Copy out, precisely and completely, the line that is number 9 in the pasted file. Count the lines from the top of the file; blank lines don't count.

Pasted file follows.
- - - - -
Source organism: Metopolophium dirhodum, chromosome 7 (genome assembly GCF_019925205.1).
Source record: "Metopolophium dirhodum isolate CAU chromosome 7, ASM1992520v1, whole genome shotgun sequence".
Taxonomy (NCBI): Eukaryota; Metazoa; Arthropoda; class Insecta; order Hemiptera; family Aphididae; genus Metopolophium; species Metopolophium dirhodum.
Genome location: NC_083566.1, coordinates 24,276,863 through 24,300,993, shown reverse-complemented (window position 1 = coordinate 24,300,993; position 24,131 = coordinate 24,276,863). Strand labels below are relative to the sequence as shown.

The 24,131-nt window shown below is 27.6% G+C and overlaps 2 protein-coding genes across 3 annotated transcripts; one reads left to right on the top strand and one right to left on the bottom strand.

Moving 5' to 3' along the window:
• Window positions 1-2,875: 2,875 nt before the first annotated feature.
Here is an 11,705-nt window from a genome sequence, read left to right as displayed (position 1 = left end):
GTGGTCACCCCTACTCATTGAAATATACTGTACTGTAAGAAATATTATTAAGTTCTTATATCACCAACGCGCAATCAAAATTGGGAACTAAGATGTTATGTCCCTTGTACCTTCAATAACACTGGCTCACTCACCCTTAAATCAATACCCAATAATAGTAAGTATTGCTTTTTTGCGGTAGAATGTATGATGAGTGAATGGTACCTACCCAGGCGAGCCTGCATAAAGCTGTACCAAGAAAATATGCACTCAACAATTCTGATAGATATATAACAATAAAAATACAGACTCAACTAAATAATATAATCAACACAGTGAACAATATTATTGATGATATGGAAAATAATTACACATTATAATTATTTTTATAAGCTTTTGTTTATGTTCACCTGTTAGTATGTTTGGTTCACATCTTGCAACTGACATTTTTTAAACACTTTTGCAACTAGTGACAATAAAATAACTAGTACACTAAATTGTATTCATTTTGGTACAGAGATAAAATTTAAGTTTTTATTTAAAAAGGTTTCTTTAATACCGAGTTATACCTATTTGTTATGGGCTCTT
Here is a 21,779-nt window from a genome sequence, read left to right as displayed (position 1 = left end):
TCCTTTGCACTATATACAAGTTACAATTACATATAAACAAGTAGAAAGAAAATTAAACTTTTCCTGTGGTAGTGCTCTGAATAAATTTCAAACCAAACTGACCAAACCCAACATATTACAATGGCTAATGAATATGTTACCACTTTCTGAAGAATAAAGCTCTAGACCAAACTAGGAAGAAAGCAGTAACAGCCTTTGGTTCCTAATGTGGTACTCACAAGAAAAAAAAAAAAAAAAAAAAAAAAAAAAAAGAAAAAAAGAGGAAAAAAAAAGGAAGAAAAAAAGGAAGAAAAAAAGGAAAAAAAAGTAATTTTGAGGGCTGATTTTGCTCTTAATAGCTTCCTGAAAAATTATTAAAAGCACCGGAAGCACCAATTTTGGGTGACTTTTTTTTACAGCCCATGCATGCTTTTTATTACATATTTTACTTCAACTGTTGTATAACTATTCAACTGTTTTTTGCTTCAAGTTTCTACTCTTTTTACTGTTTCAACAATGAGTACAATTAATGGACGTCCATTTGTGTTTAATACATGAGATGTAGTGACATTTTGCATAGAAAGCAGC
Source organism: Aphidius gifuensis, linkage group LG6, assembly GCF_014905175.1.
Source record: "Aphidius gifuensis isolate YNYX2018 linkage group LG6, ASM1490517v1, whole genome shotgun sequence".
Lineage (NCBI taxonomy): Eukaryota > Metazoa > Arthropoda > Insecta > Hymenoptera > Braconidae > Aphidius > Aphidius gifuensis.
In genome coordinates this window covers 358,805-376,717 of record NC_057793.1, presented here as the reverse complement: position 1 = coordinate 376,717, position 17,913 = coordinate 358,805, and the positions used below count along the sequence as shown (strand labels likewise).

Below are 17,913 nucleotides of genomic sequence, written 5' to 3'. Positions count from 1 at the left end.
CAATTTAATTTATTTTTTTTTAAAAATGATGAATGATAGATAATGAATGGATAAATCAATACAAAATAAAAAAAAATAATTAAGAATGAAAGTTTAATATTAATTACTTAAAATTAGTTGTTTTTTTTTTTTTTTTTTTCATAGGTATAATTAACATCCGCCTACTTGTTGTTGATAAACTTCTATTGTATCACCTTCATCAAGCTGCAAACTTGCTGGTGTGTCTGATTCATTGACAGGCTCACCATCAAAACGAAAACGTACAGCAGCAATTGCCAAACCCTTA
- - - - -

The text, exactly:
GTGGTCACCCCTACTCATTGAAATATACTGTACTGTAAGAAATATTATTAAGTTCTTATATCACCAACGCGCAATCAAAATTGGGAACTAAGATGTTATGTCCCTTGTACCTTCAATAACACTGGCTCACTCACCCTTAAATCAATACCCAATAATAGTAAGTATTGCTTTTTTGCGGTAGAATGTATGATGAGTGAATGGTACCTACCCAGGCGAGCCTGCATAAAGCTGTACCAAGAAAATATGCACTCAACAATTCTGATAGATATATAACAATAAAAATACAGACTCAACTAAATAATATAATCAACACAGTGAACAATATTATTGATGATATGGAAAATAATTACACATTATAATTATTTTTATAAGCTTTTGTTTATGTTCACCTGTTAGTATGTTTGGTTCACATCTTGCAACTGACATTTTTTAAACACTTTTGCAACTAGTGACAATAAAATAACTAGTACACTAAATTGTATTCATTTTGGTACAGAGATAAAATTTAAGTTTTTATTTAAAAAGGTTTCTTTAATACCGAGTTATACCTATTTGTTATGGGCTCTT